Labor peace likely but never a lock
David Stern and NBA owners figure to extend the current CBA to avoid a summer lockout. But you never know.
As of Saturday, there was exactly one month left for commissioner David Stern and his 29 teams to decide whether to exercise the league's Dec. 15 option to extend its Collective Bargaining Agreement with the players through the 2004-05 season.
The prevailing sense around the league is that Stern and the owners will indeed opt in for one more year, with the hope that the recent spirit of cooperation with the union -- since last All-Star Weekend -- will lead to terms being reached on a new long-term deal by next summer, before the current pact expires.
That, of course, is the best-case scenario ... and assuming the spirit of cooperation isn't just myth.
In a worst-case scenario, the owners would refuse to extend the current CBA -- and league sources say there are owners out there who favor this option -- and thereby put a clock on negotiations. "In that case," said one source, "there is the possibility of a lockout before the NHL has one."
After the damaging lockout of 1998, which cost the NBA its previously unblemished record of never losing a regular-season game to a work stoppage, all parties have been unusually willing to open talks well before any deadlines to guard against the prospect of losing games in the future. Yet there remains much to hash out even if the 2004-05 option is triggered.
Teams contend that their players take home too much of the league's revenue and dream of shortening guaranteed contracts, which can run for six or seven seasons in the NBA. Players complain about the increasing difficulty to change teams ... which is tied in to the dreaded luxury tax that neither side cares for. Among the teams themselves, the luxury tax has spawned numerous philosophical debates.
Stern has said that he's not married to the idea of a tax -- perhaps because it tends to pit high- and low-spending teams against each other, which could make it difficult to maintain a consensus among the owners. Stern has made it clear, though, that he will insist on some sort of mechanism that punishes overspending and ensures a level playing field for teams of all market sizes -- something baseball and hockey sorely lack.
The NBA's owners and players, mind you, have yet to exchange any formal proposals, so there have to be some serious negotiating in coming months -- with or without the option -- to secure a new deal by July.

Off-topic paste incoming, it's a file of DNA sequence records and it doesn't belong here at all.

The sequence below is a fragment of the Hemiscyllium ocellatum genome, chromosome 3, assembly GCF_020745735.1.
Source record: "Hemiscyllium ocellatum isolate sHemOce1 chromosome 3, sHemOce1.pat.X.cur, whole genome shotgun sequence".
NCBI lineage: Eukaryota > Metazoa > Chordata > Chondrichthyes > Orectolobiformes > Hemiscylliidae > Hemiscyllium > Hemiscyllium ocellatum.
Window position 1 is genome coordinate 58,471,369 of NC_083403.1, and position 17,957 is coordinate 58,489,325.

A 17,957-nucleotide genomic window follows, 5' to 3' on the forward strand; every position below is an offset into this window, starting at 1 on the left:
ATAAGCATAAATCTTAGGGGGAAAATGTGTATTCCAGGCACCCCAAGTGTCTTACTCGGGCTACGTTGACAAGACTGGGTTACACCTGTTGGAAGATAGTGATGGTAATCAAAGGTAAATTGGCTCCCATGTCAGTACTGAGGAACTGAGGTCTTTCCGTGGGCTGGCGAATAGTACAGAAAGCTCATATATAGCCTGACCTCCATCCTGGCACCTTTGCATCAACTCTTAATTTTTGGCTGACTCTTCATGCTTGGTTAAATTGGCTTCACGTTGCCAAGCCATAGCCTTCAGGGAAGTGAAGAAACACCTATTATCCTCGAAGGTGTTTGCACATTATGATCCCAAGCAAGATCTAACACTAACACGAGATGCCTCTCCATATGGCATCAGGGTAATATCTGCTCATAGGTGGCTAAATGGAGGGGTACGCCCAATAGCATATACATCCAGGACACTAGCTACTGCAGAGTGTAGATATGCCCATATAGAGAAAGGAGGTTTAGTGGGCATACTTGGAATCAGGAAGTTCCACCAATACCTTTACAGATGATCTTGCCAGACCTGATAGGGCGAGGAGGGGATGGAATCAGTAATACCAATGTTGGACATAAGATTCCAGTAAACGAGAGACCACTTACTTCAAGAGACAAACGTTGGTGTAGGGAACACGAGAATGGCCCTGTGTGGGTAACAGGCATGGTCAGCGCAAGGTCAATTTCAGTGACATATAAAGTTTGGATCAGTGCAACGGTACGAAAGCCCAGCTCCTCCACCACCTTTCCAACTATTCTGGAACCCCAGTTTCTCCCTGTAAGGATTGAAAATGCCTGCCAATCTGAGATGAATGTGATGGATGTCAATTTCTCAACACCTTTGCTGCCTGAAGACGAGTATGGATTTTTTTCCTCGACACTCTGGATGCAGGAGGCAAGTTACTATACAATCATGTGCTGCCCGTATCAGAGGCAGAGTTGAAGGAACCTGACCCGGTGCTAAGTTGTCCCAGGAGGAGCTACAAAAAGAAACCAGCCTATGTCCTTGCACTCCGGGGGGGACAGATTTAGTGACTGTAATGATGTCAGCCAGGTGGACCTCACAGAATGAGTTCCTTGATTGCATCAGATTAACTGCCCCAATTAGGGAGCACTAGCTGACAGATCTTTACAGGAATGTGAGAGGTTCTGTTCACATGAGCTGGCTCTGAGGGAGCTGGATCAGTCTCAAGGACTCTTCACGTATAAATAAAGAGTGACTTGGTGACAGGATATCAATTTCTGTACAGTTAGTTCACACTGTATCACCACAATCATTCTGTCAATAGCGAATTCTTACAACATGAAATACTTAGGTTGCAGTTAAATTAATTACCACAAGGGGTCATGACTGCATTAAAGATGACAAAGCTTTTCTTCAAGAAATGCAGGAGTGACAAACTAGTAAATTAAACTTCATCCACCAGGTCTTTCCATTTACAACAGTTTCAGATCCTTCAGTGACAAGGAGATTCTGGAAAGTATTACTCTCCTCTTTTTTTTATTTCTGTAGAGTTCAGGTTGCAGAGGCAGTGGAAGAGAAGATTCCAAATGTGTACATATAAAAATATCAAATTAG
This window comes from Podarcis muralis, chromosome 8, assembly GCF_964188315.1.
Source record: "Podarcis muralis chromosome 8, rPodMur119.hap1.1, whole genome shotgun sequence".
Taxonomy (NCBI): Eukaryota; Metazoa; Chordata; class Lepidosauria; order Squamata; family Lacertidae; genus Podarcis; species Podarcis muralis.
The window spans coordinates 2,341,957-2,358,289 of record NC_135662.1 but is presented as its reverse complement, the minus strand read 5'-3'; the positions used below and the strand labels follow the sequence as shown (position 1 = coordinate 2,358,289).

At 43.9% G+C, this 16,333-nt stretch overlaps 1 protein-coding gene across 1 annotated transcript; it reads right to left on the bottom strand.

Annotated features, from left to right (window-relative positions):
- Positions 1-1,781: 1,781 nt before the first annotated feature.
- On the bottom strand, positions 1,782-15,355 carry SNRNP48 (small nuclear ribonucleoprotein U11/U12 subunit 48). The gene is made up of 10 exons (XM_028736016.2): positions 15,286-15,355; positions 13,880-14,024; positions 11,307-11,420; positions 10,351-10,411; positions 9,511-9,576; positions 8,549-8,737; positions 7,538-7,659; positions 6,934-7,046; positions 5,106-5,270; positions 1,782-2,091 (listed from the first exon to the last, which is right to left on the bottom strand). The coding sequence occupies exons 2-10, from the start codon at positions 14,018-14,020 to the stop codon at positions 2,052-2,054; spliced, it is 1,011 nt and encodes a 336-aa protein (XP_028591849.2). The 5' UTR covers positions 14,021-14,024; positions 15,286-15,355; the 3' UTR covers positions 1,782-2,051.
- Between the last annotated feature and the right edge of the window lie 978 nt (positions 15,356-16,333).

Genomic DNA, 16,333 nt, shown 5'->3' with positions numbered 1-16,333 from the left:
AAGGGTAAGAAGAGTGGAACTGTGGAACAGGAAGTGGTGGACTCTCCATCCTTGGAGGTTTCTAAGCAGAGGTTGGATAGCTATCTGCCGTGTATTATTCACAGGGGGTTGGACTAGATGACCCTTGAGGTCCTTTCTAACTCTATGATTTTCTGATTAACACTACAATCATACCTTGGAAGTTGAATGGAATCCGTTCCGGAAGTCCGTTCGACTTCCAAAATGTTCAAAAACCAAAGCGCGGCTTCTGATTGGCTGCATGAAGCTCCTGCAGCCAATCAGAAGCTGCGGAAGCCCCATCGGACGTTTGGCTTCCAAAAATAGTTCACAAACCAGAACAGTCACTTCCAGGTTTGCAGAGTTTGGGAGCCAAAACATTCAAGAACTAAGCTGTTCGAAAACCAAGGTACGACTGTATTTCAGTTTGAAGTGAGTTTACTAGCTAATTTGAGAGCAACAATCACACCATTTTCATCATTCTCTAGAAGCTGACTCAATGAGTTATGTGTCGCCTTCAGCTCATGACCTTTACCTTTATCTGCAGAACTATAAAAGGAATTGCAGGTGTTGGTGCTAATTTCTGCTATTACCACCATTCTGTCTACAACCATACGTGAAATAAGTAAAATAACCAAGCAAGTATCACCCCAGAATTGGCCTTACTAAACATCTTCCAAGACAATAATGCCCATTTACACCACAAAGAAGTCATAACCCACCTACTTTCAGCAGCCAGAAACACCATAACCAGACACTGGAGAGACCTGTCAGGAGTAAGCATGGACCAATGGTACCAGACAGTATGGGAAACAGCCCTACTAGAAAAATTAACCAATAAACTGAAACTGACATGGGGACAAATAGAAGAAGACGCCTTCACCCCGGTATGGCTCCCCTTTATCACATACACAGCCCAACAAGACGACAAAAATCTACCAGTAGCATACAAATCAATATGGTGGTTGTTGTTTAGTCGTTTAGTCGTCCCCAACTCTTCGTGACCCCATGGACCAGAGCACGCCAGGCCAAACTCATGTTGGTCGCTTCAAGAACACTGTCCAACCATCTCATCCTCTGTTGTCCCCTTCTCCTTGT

Seattle's Ronald Murray is hoarding all the Surprise O' The Season pub, but he shouldn't. Brian Cardinal has to get some.
Cardinal was Golden State's last invitee to training camp. After he spent three seasons mostly on the injured list in Detroit and Washington, all Cardinal wanted to do was make the team.
It helped that he picked the right team to go to camp with, and the right coach. Cardinal had multiple invites but scanned the Warriors' roster and believed that his pick-setting and loose-ball-chasing and high energy -- along with accurate shooting from the floor and the line -- would have some appeal to Golden State. Eric Musselman, the coach who proved what he could do last season when given his shot-of-a-lifetime, didn't hesitate to give Cardinal meaningful minutes when no one had before.
Not that Cardinal complains about the past. He was drafted by Detroit in 2000 and still wound up spending this past summer under the Pistons' watch despite leaving them before last season as part of the Jerry Stackhouse-Rip Hamilton deal. Cardinal spent most of last season in Washington and, in a rarity for the Wizards of 2002-03, came away feeling privileged to have logged some time as Michael Jordan's teammate.
"I looked at it as a learning opportunity with the greatest player ever," Cardinal said. "There were some other guys who probably couldn't handle his competitive drive. I'm sure some of them thought they were better than him. It was disappointing. I wish we had more camaraderie because I think we could have been a pretty good team."
Released by the Wizards late in February, Cardinal finished the season in Spain with Valencia. That gave him the opportunity "to have the ball in my hands again." It's unexpectedly happening now with the Warriors, too, and Cardinal, who knows his minutes are bound to be cut if Golden State can ever get healthy, is so giddy that he says "it's nice just to be interviewed."
"It's nice to be included more than anything," he said. "Even though you're in the NBA, when you spend the majority of your time on the IR, you don't feel as much a part of the team. I'm not going to be an All-Star, but I've always believed I could contribute in some capacity."
Orlando isn't the only team whose plans in the pivot haven't clicked. The Magic has not yet managed to get by with a tandem of Juwan Howard and Drew Gooden up front, much as we believed that would make Orlando big enough in the size-challenged East. Indiana has likewise not seen much from Scot Pollard, who is supposed to be the Pacers' replacement for Brad Miller, but there's a difference.
O'Neal, meanwhile, insists that all he needs is somebody of legit center size as a tag-team partner to spare him all the down-low duty at both ends.
"The problem before Brad came is that I had to play the other team's best post player and then I had to come down and score every time," O'Neal said. "I don't really have a problem playing the five, but that wore me down."
It remains to be seen if that's really all O'Neal needs over 82 games. Miller's ability to hit the perimeter jumper helped open up the inside for O'Neal last season. Neither Foster nor Pollard can shoot it like Miller can, so it might not be as easy as Jermaine claims.
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